This grant builds upon the research from a prior grant: Improving the Long-term Survival & Functionality of the Transplanted Human Dopaminergic Neurons Through Space Creation Strategy
Dr. Xuejun Wen was awarded a one-year award in 2004 as part of the MJFF Cell Line II program. Dr. Wen proposed to test a novel biodegradable ‘spacer’ device to improve embryonic stem (ES) cell-derived dopamine neuron graft survival in a PD pre-clinical model. When cells are normally transplanted into a pre-clinical model, it reacts with inflammatory responses causing a ‘scarring’ reaction, which is likely detrimental to the new graft and may explain why graft survival is often poor unless immunosuppression therapy is used. Dr. Wen’s ‘spacer’ device provides a protective well in which transplanted cells can be inserted into the host model. The cells are sheltered from initial host responses, which eventually diminish. The spacer device itself is biodegradable thereby enabling the cells to fully incorporate into the host brain within a few weeks. In addition, if specialized ‘scar suppressive’ cells are first placed in the device and then replaced at a later stage with the transplanted stem cells, graft survival may be even greater.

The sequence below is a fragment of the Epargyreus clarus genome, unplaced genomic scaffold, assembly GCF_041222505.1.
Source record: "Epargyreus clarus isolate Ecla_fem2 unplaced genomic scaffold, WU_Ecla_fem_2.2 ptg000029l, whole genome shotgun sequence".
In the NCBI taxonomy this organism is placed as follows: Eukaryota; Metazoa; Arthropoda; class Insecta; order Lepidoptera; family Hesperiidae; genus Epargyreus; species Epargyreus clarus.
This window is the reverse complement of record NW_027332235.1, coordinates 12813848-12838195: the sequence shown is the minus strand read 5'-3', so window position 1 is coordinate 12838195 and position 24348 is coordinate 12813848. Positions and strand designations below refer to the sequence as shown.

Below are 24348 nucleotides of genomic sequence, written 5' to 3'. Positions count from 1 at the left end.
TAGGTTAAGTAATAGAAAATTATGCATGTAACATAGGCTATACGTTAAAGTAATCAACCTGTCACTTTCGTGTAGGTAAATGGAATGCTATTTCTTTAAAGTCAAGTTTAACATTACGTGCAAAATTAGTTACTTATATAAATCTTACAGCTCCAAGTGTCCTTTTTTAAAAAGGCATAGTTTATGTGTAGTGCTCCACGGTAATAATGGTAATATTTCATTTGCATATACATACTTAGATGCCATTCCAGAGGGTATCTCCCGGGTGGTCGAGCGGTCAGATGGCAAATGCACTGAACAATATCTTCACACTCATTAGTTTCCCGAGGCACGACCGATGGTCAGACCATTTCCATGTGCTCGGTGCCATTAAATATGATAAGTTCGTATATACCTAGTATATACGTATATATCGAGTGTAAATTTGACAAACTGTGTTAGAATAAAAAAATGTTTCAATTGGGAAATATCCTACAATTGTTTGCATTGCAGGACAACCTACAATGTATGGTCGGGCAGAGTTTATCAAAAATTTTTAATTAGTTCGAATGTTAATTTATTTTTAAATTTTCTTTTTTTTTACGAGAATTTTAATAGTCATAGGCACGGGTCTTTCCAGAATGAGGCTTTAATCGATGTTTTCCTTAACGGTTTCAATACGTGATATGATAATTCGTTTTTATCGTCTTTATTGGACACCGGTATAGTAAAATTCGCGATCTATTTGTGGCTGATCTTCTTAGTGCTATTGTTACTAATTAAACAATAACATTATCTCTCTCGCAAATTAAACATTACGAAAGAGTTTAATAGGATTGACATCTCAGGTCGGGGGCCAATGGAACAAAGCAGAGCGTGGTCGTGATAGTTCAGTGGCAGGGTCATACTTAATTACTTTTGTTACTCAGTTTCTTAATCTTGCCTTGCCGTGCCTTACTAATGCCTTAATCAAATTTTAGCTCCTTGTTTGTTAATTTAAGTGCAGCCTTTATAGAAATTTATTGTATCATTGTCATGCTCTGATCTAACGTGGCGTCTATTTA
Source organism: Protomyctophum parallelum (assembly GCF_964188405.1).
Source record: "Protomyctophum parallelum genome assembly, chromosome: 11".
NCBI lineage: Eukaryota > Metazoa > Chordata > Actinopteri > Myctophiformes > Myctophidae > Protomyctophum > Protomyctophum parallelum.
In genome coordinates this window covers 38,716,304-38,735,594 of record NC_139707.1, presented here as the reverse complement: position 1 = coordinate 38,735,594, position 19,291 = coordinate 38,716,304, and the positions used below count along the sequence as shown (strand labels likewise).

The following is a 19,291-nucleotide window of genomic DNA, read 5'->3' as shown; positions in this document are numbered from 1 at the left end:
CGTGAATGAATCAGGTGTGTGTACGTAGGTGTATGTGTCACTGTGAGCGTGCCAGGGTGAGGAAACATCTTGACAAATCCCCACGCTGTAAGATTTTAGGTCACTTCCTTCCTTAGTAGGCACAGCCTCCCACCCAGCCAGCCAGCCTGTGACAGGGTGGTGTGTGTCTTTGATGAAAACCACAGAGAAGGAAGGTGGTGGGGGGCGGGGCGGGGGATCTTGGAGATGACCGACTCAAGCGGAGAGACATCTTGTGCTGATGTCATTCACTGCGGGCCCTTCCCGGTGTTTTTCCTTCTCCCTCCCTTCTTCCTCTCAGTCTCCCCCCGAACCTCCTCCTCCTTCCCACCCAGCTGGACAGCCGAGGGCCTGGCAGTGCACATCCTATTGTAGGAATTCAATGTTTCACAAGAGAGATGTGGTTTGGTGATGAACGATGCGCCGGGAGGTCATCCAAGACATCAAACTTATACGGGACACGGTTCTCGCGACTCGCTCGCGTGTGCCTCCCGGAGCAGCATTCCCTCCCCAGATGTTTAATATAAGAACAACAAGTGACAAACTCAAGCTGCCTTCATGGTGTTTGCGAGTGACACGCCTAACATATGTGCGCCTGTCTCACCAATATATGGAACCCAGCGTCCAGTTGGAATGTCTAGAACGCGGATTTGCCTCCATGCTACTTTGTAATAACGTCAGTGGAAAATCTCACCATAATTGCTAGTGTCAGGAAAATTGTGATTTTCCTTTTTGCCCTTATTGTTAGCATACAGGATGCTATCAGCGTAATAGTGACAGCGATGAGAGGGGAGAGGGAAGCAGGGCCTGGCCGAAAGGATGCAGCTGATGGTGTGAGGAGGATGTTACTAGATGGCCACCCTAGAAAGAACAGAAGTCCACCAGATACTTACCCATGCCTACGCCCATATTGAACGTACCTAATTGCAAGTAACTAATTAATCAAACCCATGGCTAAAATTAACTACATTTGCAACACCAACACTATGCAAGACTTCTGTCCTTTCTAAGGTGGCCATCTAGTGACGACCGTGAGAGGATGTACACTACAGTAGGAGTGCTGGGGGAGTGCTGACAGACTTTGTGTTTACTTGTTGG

Dr. Wen has established a collaboration with Dr. Su-Chun Zhang, an expert in working with human ES cells. Dr. Zhang, who is also a Cell Line II awardee, has agreed to provide Dr. Wen with human ES cells that have been converted to dopamine neurons. Dr. Wen will compare transplant survival and behavioral outcome with and without the use of initial scar-suppressing cells and will also compare the outcome to traditional transplant approaches without the spacer device.
Dr Wen demonstrated that hESC-derived dopamine neurons transplanted into the striatum of the 6-OHDA-lesioned pre-clinical model using the methods under study in this project resulted in apparent behavioral improvement and graft survival compared to traditional transplantation method. However, results need further verification.o